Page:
Queering the Script: A Documentary About Finding Your Fandom
Queering the Script is an incredible feature about community, representation, and finding your people through your media. It is an affirming glimpse into the world of queer fandoms, but at the end of it I was a bit sad – sad for the little Steph who might have turned out differently (more proudly gay much younger) had I had access to this type of representation growing up.
The film introduces you to content creators, actors and fans of queer media, breaking down everything from “shipping” to the outcry against the death of queer women characters in fandoms, and to the importance of seeing yourself in shows. Queer people are desperate for representation and Queering the Script is an in-depth dive into the world of the fans whose lives are changed by Hollywood’s choices.
I grew up in the 90s. I had all the typical child and teen crushes – Elijah Wood, Devon Sawa, Christina Ricci… okay maybe not all typical. I knew pretty early that I liked girls as well as boys, but it wasn’t a thing that you talked about. You’d get teased at school for being a lesbian (the worst of childhood crimes) if you so much as glanced at anyone in the changeroom. The media reflected the same heteronormativity – Saved by the Bell, California Dreamin, Step by Step… even the butchest of characters (hey Tori!) was still straight and wanted the male main character.
It wasn’t until I was 15 that I found my first real fandom. Sailor Moon had just come to Canada and never had I so instantly connected with something. I had to have everything, learn everything, meet everyone who liked it. I used my AOL connection to find an internet chat room called Fake Moon Chat and was connected to my people – people from all over the globe who were as obsessed as me!
It was in this chat room that I met a girl. We were able to talk about not only the show, but our home lives, our passions, and our growing romantic interest in each other. We met a couple times in person, and though it didn’t work out, it was the first time I was accepted as my whole self.
Around this time, I also discovered that there was an entire queer side to the show that was edited from the North American version. Gay and lesbian couples were common in the Japanese version and it was the first time I’d seen any normal representation of queers. They were treated just like the other relationships. Queer people got to just be people and it blew my mind.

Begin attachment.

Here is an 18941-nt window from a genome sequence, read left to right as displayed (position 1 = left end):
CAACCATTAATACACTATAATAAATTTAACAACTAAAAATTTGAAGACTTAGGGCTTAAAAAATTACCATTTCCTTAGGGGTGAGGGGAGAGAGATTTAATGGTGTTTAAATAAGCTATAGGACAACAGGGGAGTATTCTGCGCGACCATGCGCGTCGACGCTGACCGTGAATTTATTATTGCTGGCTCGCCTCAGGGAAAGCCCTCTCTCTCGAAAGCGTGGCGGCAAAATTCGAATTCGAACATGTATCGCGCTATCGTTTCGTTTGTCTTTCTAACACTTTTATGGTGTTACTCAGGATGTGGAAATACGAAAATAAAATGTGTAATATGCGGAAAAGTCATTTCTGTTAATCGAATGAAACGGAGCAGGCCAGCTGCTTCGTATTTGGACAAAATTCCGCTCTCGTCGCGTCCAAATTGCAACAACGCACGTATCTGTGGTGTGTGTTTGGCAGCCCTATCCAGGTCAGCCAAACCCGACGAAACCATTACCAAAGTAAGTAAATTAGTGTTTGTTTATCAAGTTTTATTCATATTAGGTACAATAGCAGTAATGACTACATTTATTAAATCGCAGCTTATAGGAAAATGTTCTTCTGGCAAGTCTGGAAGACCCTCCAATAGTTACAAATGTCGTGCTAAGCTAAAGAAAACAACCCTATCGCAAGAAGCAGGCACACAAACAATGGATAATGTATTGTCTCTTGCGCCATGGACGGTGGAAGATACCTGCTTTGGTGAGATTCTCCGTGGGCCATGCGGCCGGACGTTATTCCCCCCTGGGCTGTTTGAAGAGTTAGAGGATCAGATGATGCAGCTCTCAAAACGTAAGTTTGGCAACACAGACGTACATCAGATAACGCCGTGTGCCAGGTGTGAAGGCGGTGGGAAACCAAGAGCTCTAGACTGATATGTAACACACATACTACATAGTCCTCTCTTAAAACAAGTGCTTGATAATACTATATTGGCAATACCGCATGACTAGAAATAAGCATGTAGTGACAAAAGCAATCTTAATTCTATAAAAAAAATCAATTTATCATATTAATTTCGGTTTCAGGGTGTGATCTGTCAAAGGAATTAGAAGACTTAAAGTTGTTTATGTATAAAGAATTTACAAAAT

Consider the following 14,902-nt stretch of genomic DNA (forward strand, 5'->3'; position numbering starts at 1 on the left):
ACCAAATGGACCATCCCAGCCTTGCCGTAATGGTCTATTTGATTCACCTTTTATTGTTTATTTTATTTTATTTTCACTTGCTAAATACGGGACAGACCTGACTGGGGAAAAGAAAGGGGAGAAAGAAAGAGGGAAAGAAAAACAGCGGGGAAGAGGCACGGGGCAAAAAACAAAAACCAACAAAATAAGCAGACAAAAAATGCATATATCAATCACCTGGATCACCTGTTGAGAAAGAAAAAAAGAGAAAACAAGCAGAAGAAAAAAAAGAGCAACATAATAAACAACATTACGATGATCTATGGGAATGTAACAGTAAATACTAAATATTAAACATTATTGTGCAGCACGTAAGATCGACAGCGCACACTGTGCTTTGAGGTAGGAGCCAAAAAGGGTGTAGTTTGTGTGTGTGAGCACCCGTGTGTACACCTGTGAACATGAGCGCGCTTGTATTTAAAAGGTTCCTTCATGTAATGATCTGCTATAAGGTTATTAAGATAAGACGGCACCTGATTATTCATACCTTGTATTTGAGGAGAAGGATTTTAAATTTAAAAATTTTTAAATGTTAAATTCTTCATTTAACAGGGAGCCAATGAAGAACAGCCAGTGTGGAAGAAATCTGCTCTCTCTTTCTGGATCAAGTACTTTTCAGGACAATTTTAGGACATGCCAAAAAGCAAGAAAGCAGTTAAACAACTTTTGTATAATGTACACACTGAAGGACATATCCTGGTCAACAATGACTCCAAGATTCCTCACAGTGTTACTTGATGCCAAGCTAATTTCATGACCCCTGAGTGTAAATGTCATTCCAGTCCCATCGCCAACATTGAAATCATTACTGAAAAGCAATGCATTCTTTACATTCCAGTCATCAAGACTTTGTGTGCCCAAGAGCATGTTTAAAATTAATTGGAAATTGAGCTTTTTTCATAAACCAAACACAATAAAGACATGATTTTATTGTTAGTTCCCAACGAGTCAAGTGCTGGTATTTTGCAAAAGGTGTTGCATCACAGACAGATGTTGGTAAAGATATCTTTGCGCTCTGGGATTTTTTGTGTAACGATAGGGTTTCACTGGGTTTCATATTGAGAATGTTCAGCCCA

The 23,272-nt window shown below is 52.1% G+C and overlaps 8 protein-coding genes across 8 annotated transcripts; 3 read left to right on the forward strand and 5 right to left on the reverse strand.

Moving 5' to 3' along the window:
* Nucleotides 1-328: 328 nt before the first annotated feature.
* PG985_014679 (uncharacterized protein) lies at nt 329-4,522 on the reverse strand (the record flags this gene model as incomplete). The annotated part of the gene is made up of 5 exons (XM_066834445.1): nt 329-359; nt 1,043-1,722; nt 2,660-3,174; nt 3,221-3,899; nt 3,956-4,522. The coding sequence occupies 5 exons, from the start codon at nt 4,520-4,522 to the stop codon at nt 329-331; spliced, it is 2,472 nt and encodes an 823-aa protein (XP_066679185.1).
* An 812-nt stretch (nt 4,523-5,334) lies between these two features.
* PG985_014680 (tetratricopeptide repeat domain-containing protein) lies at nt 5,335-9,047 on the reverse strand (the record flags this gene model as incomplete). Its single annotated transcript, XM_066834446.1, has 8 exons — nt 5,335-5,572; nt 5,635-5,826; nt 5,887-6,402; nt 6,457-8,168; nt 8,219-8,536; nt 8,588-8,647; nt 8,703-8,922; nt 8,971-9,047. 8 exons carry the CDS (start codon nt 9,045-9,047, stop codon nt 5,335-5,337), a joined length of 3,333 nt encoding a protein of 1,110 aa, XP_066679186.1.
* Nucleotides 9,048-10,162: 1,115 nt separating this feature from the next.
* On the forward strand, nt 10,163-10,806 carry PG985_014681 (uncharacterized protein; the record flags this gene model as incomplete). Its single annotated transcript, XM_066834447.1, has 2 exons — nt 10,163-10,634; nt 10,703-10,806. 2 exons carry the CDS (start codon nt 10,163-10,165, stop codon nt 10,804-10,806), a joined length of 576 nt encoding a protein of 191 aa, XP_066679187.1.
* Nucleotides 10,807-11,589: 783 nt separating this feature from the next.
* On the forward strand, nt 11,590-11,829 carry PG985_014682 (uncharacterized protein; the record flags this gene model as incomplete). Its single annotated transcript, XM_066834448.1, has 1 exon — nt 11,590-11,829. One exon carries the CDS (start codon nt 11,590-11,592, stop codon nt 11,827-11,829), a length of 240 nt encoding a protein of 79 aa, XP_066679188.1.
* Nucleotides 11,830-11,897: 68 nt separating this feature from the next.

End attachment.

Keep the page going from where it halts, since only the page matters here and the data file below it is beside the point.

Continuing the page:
I grew older and fell away from the Sailor Moon fandom. I was out to a few close friends but living a heteronormative life and my media reflected that… well, all media reflected that. It wasn’t until 2017 that the door swung open for me again. I connected with my (now) partner about Buffy The Vampire Slayer and was seen as my true self once more – a nerdy, queer woman. I didn’t have to hide my entire boxed set of Xena: Warrior Princess. I learned about Lumberjanes and The L Word and the importance of Willow and Tara to the queer community. I was shown a world I had entirely missed, connecting with other queers and gushing about all the things we loved to watch and places we could see ourselves reflected.
While watching Queering the Script, the one part that really tugged at me was the Xenite retreat – a weekend retreat for all things Xena that still continues to this day. As a former cosplayer and avid fangirl, the idea of spending a weekend away with nothing but other fans of your franchises, celebrating each other and their love of the show in the country sounds like heaven. Seeing people from all walks of life, all ages, and so beautifully queer gives faith that your people are out there – you just have to find them.
I loved this film and getting to see people like me celebrate the media they love, and diving into the minds of the people who bring it to life. From Lucy Lawless, to Stephanie Beatriz, and Ilene Chaiken, it’s amazing to see not only how fans are impacted, but how they can directly impact the choices Hollywood is making. Queering the Script encourages its viewers to connect with their fandoms to find themselves – I only wish it had existed sooner!